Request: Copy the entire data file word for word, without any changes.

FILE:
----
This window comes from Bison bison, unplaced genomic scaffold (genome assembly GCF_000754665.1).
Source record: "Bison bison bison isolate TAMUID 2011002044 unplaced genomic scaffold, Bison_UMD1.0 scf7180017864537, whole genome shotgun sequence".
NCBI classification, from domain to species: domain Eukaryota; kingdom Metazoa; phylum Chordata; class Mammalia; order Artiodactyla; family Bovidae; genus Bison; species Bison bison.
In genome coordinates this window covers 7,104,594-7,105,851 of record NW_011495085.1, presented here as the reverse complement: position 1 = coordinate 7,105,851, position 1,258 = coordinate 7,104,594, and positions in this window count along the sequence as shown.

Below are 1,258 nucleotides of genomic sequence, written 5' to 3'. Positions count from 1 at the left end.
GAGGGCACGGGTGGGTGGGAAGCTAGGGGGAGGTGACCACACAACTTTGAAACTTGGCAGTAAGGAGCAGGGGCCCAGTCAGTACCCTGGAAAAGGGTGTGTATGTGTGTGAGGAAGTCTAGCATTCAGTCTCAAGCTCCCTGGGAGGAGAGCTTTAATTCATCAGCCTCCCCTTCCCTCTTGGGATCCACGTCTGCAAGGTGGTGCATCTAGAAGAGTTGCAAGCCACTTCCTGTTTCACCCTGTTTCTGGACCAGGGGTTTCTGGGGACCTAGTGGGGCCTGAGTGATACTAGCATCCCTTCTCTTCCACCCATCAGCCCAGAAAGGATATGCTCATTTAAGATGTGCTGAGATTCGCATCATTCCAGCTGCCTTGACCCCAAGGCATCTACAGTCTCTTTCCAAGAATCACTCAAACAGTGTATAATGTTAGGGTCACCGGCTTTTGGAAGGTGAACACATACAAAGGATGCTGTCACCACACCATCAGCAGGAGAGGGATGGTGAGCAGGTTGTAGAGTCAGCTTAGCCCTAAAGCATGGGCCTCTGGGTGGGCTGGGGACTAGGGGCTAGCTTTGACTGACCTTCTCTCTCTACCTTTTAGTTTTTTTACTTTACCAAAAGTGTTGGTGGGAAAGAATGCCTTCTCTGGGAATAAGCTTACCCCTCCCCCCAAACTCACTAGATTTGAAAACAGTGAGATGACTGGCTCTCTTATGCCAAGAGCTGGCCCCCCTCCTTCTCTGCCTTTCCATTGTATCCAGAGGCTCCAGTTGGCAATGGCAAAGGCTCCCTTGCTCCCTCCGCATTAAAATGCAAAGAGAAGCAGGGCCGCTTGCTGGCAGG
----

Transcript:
This window comes from Bison bison, unplaced genomic scaffold (genome assembly GCF_000754665.1).
Source record: "Bison bison bison isolate TAMUID 2011002044 unplaced genomic scaffold, Bison_UMD1.0 scf7180017864537, whole genome shotgun sequence".
NCBI classification, from domain to species: domain Eukaryota; kingdom Metazoa; phylum Chordata; class Mammalia; order Artiodactyla; family Bovidae; genus Bison; species Bison bison.
In genome coordinates this window covers 7,104,594-7,105,851 of record NW_011495085.1, presented here as the reverse complement: position 1 = coordinate 7,105,851, position 1,258 = coordinate 7,104,594, and positions in this window count along the sequence as shown.

Below are 1,258 nucleotides of genomic sequence, written 5' to 3'. Positions count from 1 at the left end.
GAGGGCACGGGTGGGTGGGAAGCTAGGGGGAGGTGACCACACAACTTTGAAACTTGGCAGTAAGGAGCAGGGGCCCAGTCAGTACCCTGGAAAAGGGTGTGTATGTGTGTGAGGAAGTCTAGCATTCAGTCTCAAGCTCCCTGGGAGGAGAGCTTTAATTCATCAGCCTCCCCTTCCCTCTTGGGATCCACGTCTGCAAGGTGGTGCATCTAGAAGAGTTGCAAGCCACTTCCTGTTTCACCCTGTTTCTGGACCAGGGGTTTCTGGGGACCTAGTGGGGCCTGAGTGATACTAGCATCCCTTCTCTTCCACCCATCAGCCCAGAAAGGATATGCTCATTTAAGATGTGCTGAGATTCGCATCATTCCAGCTGCCTTGACCCCAAGGCATCTACAGTCTCTTTCCAAGAATCACTCAAACAGTGTATAATGTTAGGGTCACCGGCTTTTGGAAGGTGAACACATACAAAGGATGCTGTCACCACACCATCAGCAGGAGAGGGATGGTGAGCAGGTTGTAGAGTCAGCTTAGCCCTAAAGCATGGGCCTCTGGGTGGGCTGGGGACTAGGGGCTAGCTTTGACTGACCTTCTCTCTCTACCTTTTAGTTTTTTTACTTTACCAAAAGTGTTGGTGGGAAAGAATGCCTTCTCTGGGAATAAGCTTACCCCTCCCCCCAAACTCACTAGATTTGAAAACAGTGAGATGACTGGCTCTCTTATGCCAAGAGCTGGCCCCCCTCCTTCTCTGCCTTTCCATTGTATCCAGAGGCTCCAGTTGGCAATGGCAAAGGCTCCCTTGCTCCCTCCGCATTAAAATGCAAAGAGAAGCAGGGCCGCTTGCTGGCAGG